Soup Supper followed by a discussion with Heidi B. Neumark, author of Hidden Inheritance.
Heidi B. Neumark is a Lutheran pastor who has served at Trinity Lutheran Church of Manhatttan since 2003. She has a strong social outreach and a meaningful theology that she assumed had been passed down for generations until her daughter discovered their Jewish heritage. Hidden Inheritance is the story of Heidi's journey to discover her family's past after finding out that her grandfather had died in a concentration camp. Heide's search for the truth caused profound ponderings on her tirty-year vocation as a Lutheran pastor. Hidden Inheritance takes the reader on a journey that wearve personal narrative, social history, and biblical reflection to challenge us to explore our own identity, vocation and theology.
Recently the SFBG read and discussed Hidden Inheritance by Heidi B. Neumark, a Lutheran pastor on New York's Upper West Side who after discovering her Jewish heritage, undertook a personal and spiritual journey to research her family history.
A special event will be held on Tuesday, May 2, 2017 at 6:00 p.m. hosted by the SFBG! The congregation is invited to join us in welcoming Heidi at a simple soup supper followed by a discussion about her book and her quest to uncover her family’s past. It will be held in Dreisbach Hall here at DCC. Please speak to either Gabriele Carll or Sandy Vogel if you have questions). More specific information will be forthcoming and will be posted on the church bulletin board, in the weekly bulletin and on social media. Please plan to join us for this wonderful opportunity!
Please join us on Monday, March 6, 2017 to discuss Hidden Inheritance by Heidi B. Neumark, a Lutheran pastor on New York's Upper West Side with a strong social outreach and a meaningful theology that she assumed had been passed down for generations, but who, after her daughter undertook genealogical research, uncovered her Jewish heritage. During Heidi’s subsequent research she discovered that her grandfather was a Jewish engineer who died in the Theresienstadt concentration camp. Her Grandmother survived and moved to Switzerland where she never mentioned her identity or the war years. More than a personal journey, Heidi’s search for the truth quickly became spiritual. It caused profound ponderings on her thirty-year vocation as a Lutheran pastor. It was a shocking revelation that her Jewish roots and successive family loss and trauma now inherently connected her to the multi-ethnic, marginalized community she had been ministering to for three decades. Hidden Inheritance takes the reader on a journey that seamlessly weaves personal narrative, social history, and biblical reflection to challenge us to explore our own identity, vocation, and theology. For more information contact either the church office or Sandy Vogel.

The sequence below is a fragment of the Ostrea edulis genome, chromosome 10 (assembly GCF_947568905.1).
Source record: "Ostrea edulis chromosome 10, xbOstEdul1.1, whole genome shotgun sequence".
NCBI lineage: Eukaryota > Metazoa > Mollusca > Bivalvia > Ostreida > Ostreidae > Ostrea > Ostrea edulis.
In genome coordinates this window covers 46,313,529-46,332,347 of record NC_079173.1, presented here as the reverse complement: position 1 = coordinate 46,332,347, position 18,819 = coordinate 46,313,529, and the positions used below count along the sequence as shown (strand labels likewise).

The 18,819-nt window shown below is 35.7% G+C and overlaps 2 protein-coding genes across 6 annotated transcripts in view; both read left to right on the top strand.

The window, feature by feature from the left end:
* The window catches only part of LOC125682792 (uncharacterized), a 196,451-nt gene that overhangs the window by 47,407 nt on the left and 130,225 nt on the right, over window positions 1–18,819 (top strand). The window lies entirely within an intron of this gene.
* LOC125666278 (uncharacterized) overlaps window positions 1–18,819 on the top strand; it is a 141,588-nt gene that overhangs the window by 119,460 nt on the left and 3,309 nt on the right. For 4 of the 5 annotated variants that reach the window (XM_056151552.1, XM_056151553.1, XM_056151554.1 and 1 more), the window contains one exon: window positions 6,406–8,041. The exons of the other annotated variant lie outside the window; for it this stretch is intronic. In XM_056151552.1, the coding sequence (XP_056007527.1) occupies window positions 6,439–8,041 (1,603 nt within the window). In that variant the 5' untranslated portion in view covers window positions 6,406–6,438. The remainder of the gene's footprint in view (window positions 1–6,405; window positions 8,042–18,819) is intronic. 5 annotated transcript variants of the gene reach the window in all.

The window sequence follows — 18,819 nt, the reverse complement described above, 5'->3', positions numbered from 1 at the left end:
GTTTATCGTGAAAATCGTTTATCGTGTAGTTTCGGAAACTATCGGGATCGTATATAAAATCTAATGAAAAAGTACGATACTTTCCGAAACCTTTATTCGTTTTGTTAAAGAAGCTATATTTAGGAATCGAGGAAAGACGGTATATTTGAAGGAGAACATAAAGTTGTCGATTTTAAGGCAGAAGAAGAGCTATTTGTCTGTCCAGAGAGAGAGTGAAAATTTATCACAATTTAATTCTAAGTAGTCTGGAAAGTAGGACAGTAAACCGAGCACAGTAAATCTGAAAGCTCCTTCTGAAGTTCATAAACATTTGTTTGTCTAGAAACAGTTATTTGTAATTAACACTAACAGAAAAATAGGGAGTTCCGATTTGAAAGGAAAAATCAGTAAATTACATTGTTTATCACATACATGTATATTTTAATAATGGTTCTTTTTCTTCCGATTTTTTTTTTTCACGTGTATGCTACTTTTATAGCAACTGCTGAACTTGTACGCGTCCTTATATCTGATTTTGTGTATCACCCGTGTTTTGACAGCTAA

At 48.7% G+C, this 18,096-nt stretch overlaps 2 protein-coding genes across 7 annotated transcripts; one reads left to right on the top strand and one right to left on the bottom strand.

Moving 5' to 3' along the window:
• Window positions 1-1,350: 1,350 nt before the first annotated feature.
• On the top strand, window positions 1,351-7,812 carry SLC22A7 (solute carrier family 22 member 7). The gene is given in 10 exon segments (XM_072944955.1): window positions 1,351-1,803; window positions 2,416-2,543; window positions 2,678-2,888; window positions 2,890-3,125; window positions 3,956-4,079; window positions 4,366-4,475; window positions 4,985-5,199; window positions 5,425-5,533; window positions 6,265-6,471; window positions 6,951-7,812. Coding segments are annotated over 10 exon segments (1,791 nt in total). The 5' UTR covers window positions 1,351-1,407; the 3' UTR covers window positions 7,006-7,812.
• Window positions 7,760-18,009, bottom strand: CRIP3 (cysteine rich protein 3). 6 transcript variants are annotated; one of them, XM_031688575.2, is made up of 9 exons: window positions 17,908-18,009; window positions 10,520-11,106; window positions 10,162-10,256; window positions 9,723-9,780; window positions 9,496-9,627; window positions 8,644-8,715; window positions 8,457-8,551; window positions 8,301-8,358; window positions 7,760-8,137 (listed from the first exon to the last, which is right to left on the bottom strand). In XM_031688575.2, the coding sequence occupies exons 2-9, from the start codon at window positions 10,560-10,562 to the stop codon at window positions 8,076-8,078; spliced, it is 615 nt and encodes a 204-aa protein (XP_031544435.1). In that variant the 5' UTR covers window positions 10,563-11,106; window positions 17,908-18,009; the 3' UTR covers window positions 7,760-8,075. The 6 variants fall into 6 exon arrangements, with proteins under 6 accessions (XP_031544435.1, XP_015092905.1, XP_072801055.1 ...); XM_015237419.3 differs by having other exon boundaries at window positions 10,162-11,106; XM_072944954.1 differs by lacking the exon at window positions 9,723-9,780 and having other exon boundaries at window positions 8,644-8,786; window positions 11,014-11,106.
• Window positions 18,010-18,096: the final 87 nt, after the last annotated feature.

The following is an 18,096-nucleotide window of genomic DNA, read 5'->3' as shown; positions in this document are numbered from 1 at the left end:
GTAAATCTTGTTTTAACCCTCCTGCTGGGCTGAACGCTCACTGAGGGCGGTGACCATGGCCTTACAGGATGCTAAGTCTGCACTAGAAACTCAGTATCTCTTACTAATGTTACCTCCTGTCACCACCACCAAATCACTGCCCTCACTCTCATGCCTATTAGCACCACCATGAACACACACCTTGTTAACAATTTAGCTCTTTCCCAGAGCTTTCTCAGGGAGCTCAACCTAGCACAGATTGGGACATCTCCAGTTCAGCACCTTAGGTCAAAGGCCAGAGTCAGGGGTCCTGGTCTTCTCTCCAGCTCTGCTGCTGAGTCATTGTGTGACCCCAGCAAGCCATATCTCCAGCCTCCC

Please join on Monday, February 6, 2017 to discuss An Invisible Thread by Laura Schroff, the true, heartwarming story of the bond between a harried sales executive and an eleven-year-old boy who seemed destined for a life of poverty. When Laura Schroff brushed by a young panhandler on a New York City corner one rainy afternoon, something made her stop and turn back. She took the boy to lunch at the McDonald’s across the street that day. And she continued to go back, again and again for the next four years until both their lives had changed dramatically. Nearly thirty years later, that young boy, Mau-rice, is married and has his own family. Now he works to change the lives of disadvantaged kids, just like the boy he used to be. For more infor-mation contact either the church office or Sandy Vogel.
Please join on Monday, January 9, 2017 to discuss The Memory Keepers Daughter by Kim Edwards. On a winter night in 1964, Dr. David Henry is forced by a blizzard to deliver his own twins. His son, born first, is perfectly healthy. Yet when his daughter is born, he sees immediately that she has Down's Syndrome. Rationalizing it as a need to protect Norah, his wife, he makes a split-second decision that will alter all of their lives forever. He asks his nurse to take the baby away to an institu-tion and never to reveal the secret. But Caroline, the nurse, cannot leave the infant. Instead, she disappears into another city to raise the child herself. So begins this story that unfolds over a quarter of a century in which these two families, ignorant of each other, are yet bound by the fateful decision made that long-ago winter night.
The list of reading selections for the Spring 2017 is final. Any-one interested in joining either the morning or evening discus-sions for any or all of the books should contct the church office or Sandy Vogel.